Monday, November 26, 2007

Persephone's seeds...

Good to take a break. Had a truly great Thanksgiving up North - air clean, people smart and beautiful, creative juices flowing, belly permanently stretched... We slept in a "Playgarden" which is a Waldorf schoolhouse for tots. Tiny chairs, lots of wood and wool critters, and powerful good energies swirling around in there. Great!

Among the weekend's serious activities was a chance to count the seeds in a pomegranate. According to some religious texts, all pomegranates have the same number of seeds - 613. Finally, a religious tenet that could be verified...

613 corresponds to the number of Mitzvot, or commandment-blessings, found in the Torah. Also, it is said, to the number of nerves in the human body. Some of the Jewish faith believe that to eat a pomegranate is to eat human flesh... others choose to decorate the Torah coverings with one of these sacred fruits.

In Greek mythology the pomegranate is the symbol of Winter. Or Love. Or Blood. Or Death. Moving on... Persephone, the smoking hot daughter of Demeter and Zeus, was lured into the underworld by Hades. Zeus was like, "Give her back, Devil-Man!" and Hades grudgingly agreed. But before she went back he gave her a pomegranate. When she ate it, it bound her to underworld forever and she had to stay there one-third of the year. The other months she stayed with Demeter. When Persephone was in Hades, Demeter refused to let anything grow and winter began.

Anyhow, back to the experiment... Two grenade sized pomegranates (yes Virginia, the French word for pomegranate grenade was used in English to name a small round bomb-like device that was tossed into enemy trenches where it exploded sending its seeds of death, bits of schrapnel, into enemy bodies) were selected and carefully hand peeled and dismantled, seed by seed. Team A (two bright young girls) were quick to find 532 seeds, or arils, in their fruit. Team B (yours truly) eventually came up with a healthy 552 seeds. 613 was no where in sight (unless you tally the number of minutes it took me to count those damn seeds.)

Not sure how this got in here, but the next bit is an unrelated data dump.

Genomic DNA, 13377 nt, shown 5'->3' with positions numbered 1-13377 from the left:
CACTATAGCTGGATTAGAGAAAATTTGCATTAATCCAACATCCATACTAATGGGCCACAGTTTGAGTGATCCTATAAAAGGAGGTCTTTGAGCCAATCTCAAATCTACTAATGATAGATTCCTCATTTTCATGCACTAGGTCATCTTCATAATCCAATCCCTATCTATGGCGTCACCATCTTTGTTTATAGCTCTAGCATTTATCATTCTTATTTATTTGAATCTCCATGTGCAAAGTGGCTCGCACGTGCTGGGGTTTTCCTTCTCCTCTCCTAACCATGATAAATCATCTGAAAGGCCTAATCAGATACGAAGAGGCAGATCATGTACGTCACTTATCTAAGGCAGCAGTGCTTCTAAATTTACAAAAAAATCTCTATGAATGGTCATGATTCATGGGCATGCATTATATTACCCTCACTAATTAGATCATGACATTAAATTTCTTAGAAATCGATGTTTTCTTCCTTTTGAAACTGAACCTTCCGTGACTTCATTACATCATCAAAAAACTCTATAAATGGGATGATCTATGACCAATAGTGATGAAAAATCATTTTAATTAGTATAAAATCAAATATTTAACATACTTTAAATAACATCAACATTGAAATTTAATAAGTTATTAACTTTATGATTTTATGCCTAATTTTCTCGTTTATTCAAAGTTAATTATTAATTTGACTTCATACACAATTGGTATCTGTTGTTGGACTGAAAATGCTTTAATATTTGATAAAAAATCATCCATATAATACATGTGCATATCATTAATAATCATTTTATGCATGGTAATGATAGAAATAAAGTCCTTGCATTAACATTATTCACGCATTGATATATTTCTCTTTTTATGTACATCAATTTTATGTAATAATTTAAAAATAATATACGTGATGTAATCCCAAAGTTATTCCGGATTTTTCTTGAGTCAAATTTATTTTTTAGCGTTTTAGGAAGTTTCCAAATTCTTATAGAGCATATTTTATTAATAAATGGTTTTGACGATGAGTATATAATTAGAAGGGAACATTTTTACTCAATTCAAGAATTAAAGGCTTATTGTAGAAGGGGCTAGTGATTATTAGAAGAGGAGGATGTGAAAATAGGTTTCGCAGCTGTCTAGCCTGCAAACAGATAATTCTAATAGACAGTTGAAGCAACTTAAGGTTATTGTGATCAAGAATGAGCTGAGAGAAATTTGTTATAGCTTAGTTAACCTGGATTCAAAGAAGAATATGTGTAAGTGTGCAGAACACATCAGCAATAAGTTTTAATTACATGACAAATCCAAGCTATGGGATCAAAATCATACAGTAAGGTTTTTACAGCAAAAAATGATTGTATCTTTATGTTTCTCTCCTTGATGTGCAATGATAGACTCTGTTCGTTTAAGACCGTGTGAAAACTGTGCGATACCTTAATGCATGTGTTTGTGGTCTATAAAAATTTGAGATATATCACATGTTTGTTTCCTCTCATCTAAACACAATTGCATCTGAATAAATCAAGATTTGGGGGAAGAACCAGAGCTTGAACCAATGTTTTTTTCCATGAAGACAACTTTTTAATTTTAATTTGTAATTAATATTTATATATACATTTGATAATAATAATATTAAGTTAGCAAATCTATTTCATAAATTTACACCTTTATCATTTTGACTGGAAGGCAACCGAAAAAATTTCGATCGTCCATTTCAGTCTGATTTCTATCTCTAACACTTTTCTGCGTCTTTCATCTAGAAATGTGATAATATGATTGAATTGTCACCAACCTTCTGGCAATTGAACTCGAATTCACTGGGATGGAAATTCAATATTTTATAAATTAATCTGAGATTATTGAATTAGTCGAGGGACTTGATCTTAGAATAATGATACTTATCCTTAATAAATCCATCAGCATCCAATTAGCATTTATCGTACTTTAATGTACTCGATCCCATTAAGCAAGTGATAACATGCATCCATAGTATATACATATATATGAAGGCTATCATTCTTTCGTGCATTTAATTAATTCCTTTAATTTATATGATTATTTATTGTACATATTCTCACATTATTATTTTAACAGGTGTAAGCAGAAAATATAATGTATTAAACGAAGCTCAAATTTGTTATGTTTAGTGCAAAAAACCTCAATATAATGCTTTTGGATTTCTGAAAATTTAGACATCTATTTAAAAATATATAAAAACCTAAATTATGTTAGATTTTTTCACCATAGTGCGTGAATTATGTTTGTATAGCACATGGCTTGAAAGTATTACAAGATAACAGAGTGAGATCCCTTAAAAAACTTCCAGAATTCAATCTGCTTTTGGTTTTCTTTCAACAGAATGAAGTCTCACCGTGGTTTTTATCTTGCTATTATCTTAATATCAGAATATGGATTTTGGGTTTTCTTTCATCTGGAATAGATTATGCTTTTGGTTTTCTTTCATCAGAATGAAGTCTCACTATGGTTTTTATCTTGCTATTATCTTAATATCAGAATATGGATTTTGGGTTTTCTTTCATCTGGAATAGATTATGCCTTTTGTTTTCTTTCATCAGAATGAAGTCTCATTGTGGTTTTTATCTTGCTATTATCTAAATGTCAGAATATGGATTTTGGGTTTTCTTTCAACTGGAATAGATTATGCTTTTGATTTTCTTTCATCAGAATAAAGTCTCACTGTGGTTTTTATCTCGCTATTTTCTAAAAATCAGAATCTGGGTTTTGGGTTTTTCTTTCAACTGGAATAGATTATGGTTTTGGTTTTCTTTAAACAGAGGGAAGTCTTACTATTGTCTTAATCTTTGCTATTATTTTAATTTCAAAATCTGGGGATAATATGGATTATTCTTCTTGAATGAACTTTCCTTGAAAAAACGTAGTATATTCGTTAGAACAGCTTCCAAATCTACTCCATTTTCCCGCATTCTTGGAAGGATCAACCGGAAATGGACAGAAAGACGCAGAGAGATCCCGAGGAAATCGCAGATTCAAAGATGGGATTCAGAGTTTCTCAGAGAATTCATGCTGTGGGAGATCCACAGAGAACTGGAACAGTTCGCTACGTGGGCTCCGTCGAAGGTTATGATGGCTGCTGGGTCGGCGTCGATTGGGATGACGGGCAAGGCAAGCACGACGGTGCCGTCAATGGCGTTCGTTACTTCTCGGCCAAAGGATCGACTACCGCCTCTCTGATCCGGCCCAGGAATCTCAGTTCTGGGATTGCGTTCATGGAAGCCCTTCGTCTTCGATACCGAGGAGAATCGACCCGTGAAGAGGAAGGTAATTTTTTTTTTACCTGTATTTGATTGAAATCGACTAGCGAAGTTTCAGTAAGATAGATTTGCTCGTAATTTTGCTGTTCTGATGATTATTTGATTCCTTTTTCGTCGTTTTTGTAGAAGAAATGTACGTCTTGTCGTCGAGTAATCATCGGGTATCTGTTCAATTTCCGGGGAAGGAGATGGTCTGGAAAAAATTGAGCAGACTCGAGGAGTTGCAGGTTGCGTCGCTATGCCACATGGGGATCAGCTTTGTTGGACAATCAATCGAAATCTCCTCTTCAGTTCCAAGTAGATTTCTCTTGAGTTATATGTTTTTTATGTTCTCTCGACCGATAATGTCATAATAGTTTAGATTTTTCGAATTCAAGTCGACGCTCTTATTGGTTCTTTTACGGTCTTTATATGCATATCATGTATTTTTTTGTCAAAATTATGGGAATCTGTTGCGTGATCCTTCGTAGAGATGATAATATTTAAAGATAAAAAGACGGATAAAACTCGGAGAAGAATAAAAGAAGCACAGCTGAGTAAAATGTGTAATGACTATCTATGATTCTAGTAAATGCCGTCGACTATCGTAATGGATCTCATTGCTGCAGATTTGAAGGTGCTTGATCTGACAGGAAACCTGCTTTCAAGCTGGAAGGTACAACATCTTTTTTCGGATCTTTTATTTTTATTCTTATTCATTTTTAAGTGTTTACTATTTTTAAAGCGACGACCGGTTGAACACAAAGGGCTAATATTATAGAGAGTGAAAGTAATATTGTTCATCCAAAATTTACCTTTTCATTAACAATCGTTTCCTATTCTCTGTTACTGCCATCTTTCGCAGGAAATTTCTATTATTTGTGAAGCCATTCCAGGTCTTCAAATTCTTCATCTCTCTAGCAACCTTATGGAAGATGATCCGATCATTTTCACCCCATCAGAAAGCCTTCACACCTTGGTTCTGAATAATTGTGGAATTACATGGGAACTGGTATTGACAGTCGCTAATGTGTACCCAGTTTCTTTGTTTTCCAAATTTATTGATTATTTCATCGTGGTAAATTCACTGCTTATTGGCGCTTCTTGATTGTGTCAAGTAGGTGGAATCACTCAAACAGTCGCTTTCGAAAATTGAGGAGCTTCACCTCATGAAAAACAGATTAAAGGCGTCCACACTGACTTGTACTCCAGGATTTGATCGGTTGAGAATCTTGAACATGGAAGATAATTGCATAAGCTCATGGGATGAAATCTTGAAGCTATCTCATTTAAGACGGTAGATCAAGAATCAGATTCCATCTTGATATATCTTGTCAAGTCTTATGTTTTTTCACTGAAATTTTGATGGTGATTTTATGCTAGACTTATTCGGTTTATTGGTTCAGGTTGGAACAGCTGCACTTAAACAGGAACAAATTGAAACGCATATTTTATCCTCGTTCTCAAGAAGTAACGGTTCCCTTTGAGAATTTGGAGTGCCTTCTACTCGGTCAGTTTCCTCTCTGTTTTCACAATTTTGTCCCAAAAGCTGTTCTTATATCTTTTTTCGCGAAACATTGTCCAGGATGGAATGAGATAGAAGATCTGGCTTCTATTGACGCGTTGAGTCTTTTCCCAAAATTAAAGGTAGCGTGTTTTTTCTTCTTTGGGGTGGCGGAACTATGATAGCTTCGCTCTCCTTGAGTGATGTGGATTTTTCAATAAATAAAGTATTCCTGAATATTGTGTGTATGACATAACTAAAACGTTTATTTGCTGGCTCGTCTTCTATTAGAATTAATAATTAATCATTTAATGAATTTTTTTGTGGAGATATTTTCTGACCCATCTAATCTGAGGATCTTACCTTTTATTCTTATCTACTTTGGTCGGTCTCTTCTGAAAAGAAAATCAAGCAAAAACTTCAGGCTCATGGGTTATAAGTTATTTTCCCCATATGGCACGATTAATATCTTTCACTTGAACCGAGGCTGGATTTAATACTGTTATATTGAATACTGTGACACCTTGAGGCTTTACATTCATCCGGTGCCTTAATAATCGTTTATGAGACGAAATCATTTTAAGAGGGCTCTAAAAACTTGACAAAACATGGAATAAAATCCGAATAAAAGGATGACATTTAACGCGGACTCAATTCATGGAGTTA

Why is it that religions are always looking for sacred patterns and glitzy numerological show stoppers? Is it because we respond to these notions? Is it because we want to believe? I mean who has the time to count pomegranate seeds? The sciences are no better when it comes to spouting magic numbers. Who knows if there are really 613 nerves in a human body? Are you going to count them?


Anonymous Anonymous said...

Good to do before Scrabble and crosswords.

10:36 AM  

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